knitr::opts_chunk$set( collapse = TRUE, comment = "#>" )

```
library(DiagrammeR)
```

Creating a graph object is undoubtedly important. I dare say it is one of the fundamental aspects of the **DiagrammeR** world. With the graph object produced, so many other things are possible. For instance, you can inspect certain aspects of the graph, modify the graph in many ways that suit your workflow, view the graph (or part of the graph!) in the RStudio Viewer, or perform graph traversals and thus create complex graph queries. The possibilities are really very exciting and it all begins with creating those graph objects.

The `create_graph()`

function creates a graph object. The function also allows for initialization of the graph name, setting of the `node_df`

and of the `edge_df`

, and the graph theme.

Some of the key options of the `create_graph()`

function are:

`nodes_df`

— optional data frame with the graph's nodes (or vertices) and attributes for each`edges_df`

— optional data frame with edges between nodes/vertices and attributes for each`directed`

— a required logical value stating whether the graph should be considered a directed graph (`TRUE`

, the default) or an undirected graph (`FALSE`

)`graph_name`

— optional character vector with a name for the graph

For the `nodes_df`

and `edges_df`

arguments, one can supply a node data frame and an edge data frame, respectively. The `dgr_graph`

object can be initialized without any nodes or edges (by not supplying an NDF or an EDF in the function call), and this is a favorable option when supplying nodes and edges using other functions that modify an existing graph. Here is an example whereby an empty graph (initialized as a directed graph) is created. Note that the graph's internal `nodes_df`

and `edges_df`

data frames are both empty here, signifying an empty graph.

# Create the graph object graph <- create_graph()

# Get the class of the object class(graph)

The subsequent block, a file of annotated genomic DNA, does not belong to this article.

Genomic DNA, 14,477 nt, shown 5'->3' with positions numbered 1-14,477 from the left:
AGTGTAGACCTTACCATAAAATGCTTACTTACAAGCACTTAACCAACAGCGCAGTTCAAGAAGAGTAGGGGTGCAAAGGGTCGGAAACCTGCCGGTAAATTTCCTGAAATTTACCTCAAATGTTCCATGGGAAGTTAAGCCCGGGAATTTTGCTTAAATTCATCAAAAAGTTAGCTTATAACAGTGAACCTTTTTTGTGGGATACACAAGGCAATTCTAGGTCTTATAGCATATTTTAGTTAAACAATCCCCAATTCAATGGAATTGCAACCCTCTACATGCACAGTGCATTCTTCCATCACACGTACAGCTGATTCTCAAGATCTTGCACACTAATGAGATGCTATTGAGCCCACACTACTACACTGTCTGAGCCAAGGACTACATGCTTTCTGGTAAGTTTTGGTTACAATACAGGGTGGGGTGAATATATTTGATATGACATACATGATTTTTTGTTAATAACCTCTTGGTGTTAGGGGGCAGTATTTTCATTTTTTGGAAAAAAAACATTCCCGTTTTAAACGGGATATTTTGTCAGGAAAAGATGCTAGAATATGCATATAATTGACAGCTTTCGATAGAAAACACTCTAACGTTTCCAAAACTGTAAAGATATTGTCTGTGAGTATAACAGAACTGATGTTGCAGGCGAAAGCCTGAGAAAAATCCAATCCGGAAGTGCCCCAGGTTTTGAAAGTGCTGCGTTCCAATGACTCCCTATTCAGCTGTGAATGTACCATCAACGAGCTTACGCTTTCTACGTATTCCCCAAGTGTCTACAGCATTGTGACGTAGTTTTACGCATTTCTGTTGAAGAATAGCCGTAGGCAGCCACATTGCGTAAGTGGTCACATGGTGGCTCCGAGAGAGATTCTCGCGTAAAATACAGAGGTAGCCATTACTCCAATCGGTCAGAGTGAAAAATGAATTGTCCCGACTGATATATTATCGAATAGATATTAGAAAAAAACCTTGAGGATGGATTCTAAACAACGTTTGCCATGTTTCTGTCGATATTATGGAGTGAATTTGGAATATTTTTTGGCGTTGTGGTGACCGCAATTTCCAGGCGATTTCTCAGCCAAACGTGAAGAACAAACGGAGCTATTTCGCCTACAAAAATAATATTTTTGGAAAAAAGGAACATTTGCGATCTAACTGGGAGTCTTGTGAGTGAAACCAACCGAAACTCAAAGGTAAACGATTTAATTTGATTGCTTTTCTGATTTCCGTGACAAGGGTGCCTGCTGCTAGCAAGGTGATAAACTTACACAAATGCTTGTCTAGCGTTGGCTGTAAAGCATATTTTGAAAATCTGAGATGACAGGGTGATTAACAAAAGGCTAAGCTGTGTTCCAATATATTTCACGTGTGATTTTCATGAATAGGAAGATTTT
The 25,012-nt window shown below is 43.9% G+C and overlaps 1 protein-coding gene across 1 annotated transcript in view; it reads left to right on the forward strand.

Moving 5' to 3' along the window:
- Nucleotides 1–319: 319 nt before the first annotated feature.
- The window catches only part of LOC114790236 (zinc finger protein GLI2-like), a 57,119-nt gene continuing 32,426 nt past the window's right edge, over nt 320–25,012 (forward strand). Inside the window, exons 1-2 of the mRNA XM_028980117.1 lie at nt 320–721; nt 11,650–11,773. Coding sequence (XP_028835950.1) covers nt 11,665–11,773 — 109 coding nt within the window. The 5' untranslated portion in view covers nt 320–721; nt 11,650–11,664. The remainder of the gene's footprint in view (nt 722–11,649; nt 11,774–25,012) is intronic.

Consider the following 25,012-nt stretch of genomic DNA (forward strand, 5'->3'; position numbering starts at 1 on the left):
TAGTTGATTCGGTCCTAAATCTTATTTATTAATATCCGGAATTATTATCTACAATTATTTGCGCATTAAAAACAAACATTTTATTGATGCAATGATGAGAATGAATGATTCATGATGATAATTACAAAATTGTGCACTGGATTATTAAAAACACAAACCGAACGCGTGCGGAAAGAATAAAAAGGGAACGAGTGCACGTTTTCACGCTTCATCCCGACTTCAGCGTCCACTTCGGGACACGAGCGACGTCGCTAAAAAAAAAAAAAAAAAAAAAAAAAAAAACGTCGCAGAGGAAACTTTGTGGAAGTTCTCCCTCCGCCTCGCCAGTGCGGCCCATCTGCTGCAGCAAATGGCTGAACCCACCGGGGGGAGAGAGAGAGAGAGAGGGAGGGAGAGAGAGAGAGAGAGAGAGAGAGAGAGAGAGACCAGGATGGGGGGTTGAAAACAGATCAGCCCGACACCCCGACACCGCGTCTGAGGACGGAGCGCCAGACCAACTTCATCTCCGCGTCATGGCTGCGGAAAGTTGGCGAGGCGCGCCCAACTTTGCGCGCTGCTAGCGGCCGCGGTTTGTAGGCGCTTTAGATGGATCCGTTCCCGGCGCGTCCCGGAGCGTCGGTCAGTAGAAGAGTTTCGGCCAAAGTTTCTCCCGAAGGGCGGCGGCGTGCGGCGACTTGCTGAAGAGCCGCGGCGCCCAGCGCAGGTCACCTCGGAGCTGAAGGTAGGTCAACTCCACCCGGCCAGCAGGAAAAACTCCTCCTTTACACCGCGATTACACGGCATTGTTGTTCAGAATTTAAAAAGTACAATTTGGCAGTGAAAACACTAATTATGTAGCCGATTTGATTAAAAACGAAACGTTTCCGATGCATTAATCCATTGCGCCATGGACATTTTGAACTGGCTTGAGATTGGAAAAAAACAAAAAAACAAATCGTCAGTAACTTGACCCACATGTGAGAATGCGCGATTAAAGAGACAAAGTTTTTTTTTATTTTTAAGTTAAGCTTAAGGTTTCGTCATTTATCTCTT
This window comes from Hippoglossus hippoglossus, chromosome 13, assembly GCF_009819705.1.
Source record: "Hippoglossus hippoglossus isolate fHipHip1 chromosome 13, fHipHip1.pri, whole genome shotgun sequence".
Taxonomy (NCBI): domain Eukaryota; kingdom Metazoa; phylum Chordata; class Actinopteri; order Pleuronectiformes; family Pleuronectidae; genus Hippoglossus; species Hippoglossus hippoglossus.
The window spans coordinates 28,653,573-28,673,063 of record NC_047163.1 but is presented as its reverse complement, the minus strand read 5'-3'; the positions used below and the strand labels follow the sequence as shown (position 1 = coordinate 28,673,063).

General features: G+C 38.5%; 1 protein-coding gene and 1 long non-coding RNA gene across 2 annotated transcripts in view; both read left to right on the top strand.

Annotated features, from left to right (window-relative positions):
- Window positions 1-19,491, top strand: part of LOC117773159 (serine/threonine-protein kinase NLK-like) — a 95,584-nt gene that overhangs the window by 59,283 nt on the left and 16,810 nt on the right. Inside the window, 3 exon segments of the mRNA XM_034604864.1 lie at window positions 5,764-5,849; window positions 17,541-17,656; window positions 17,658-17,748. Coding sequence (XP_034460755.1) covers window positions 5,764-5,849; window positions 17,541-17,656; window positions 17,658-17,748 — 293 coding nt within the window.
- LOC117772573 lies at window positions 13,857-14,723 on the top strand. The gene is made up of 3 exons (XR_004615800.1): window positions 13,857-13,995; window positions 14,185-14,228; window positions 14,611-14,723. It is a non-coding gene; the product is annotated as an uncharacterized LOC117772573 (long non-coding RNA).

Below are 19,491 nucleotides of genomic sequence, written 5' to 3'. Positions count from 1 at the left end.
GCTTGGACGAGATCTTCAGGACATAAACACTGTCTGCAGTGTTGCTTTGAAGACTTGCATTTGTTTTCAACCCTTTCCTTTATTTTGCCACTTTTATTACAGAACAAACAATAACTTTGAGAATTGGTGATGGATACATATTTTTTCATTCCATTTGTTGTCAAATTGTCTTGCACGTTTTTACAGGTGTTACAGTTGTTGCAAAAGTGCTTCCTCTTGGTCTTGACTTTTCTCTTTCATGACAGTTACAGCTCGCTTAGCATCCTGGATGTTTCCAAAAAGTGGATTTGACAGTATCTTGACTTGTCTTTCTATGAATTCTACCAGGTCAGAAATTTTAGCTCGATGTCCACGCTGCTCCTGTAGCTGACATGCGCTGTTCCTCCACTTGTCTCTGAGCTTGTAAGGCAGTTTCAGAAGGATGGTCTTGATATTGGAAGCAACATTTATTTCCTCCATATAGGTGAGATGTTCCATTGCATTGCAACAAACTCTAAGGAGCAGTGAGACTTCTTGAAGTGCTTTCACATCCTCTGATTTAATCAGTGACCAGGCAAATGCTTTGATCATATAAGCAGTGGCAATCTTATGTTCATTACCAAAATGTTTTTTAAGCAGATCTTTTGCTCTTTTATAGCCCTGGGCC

# It's an empty graph, so the NDF has no rows get_node_df(graph)

# The EDF doesn't have any rows either get_edge_df(graph)

# By default, the graph is considered directed is_graph_directed(graph)

It's possible to include an NDF and not an EDF when calling `create_graph()`

. What you would get is an edgeless graph (a graph with nodes but no edges between those nodes. The edges can always be defined later (with functions such as `add_edge()`

, `add_edge_df()`

, `add_edges_from_table()`

, etc., and these functions are covered in a subsequent section).

# Create a node data frame ndf <- create_node_df( n = 4, label = 1:4, type = "lower", style = "filled", color = "aqua", shape = c("circle", "circle", "rectangle", "rectangle"), data = c(3.5, 2.6, 9.4, 2.7) ) # Inspect the NDF ndf

# Create the graph and include the # `nodes` NDF graph <- create_graph(nodes_df = ndf) # Examine the NDF within the graph object get_node_df(graph)

# Check if it's the same NDF (both externally # and internally) all(ndf == graph %>% get_node_df())

Quite often, there will be cases where node or edge attributes should be applied to all nodes or edges in the graph. To achieve this, there's no need to create columns in NDFs or EDFs for those attributes (where you would repeat attribute values through all rows of those columns). Default graph attributes can be provided for the graph with the graph_attrs, node_attrs, and edge_attrs arguments. To supply these attributes, use vectors of graph, node, or edge attributes.

If you want the graph to be a directed graph, then the value for the directed argument should be set as `TRUE`

(which is the default value). Choose `FALSE`

for an undirected graph.

This next example will include both nodes and edges contained within a graph object. In this case, values for the type and rel attributes for nodes and edges, respectively, were provided. Adding values for those attributes is optional but will be important for any data modeling work.

### # Create a graph with both nodes and edges # defined, and, add some default attributes # for nodes and edges ### # Create a node data frame ndf <- create_node_df( n = 4, label = c("a", "b", "c", "d"), type = "lower", style = "filled", color = "aqua", shape = c("circle", "circle", "rectangle", "rectangle"), data = c(3.5, 2.6, 9.4, 2.7) ) edf <- create_edge_df( from = c(1, 2, 3), to = c(4, 3, 1), rel = "leading_to" ) graph <- create_graph( nodes_df = ndf, edges_df = edf ) %>% set_node_attrs( node_attr = "fontname", values = "Helvetica" ) %>% set_edge_attrs( edge_attr = "color", values = "blue" ) %>% set_edge_attrs( edge_attr = "arrowsize", values = 2 )

# Examine the NDF within the graph object get_node_df(graph)

# Have a look at the graph's EDF get_edge_df(graph)

With the `render_graph()`

function, it's possible to view the graph object, or, output the DOT code for the current state of the graph.

Let's have a look at the graph created in the last example:

graph %>% render_graph()

If you'd like to return the Graphviz DOT code (to, perhaps, share it or use it directly with the Graphviz command-line utility), we can use the `generate_dot()`

function. Here's a simple example:

# Take the graph object and generate a character # vector with Graphviz DOT code (using cat() for # a better appearance) graph %>% generate_dot() %>% cat()

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